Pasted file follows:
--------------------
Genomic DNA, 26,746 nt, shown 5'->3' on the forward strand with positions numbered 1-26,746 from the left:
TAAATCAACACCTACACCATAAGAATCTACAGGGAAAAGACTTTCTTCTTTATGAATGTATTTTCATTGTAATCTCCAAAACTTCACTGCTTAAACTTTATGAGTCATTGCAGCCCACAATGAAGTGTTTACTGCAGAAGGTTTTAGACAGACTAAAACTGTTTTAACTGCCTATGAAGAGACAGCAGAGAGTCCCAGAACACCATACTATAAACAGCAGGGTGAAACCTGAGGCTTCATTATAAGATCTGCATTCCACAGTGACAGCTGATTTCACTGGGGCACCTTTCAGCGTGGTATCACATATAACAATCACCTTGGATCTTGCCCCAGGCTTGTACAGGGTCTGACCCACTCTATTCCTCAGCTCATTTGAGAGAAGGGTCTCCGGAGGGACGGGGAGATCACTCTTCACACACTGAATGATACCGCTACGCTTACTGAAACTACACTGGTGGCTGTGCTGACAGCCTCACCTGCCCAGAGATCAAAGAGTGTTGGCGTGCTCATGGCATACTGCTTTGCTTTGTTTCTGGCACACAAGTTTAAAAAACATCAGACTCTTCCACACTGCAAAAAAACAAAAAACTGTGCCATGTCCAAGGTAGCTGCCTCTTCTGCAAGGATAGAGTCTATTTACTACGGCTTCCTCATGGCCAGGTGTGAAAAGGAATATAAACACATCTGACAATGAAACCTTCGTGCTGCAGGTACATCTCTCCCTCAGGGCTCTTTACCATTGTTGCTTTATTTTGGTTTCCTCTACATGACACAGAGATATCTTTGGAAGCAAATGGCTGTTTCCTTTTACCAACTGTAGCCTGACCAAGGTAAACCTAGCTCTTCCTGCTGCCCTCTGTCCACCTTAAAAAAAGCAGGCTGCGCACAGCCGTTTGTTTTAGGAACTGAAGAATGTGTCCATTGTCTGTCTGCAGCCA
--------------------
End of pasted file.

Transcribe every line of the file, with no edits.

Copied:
Genomic DNA, 26,746 nt, shown 5'->3' on the forward strand with positions numbered 1-26,746 from the left:
TAAATCAACACCTACACCATAAGAATCTACAGGGAAAAGACTTTCTTCTTTATGAATGTATTTTCATTGTAATCTCCAAAACTTCACTGCTTAAACTTTATGAGTCATTGCAGCCCACAATGAAGTGTTTACTGCAGAAGGTTTTAGACAGACTAAAACTGTTTTAACTGCCTATGAAGAGACAGCAGAGAGTCCCAGAACACCATACTATAAACAGCAGGGTGAAACCTGAGGCTTCATTATAAGATCTGCATTCCACAGTGACAGCTGATTTCACTGGGGCACCTTTCAGCGTGGTATCACATATAACAATCACCTTGGATCTTGCCCCAGGCTTGTACAGGGTCTGACCCACTCTATTCCTCAGCTCATTTGAGAGAAGGGTCTCCGGAGGGACGGGGAGATCACTCTTCACACACTGAATGATACCGCTACGCTTACTGAAACTACACTGGTGGCTGTGCTGACAGCCTCACCTGCCCAGAGATCAAAGAGTGTTGGCGTGCTCATGGCATACTGCTTTGCTTTGTTTCTGGCACACAAGTTTAAAAAACATCAGACTCTTCCACACTGCAAAAAAACAAAAAACTGTGCCATGTCCAAGGTAGCTGCCTCTTCTGCAAGGATAGAGTCTATTTACTACGGCTTCCTCATGGCCAGGTGTGAAAAGGAATATAAACACATCTGACAATGAAACCTTCGTGCTGCAGGTACATCTCTCCCTCAGGGCTCTTTACCATTGTTGCTTTATTTTGGTTTCCTCTACATGACACAGAGATATCTTTGGAAGCAAATGGCTGTTTCCTTTTACCAACTGTAGCCTGACCAAGGTAAACCTAGCTCTTCCTGCTGCCCTCTGTCCACCTTAAAAAAAGCAGGCTGCGCACAGCCGTTTGTTTTAGGAACTGAAGAATGTGTCCATTGTCTGTCTGCAGCCA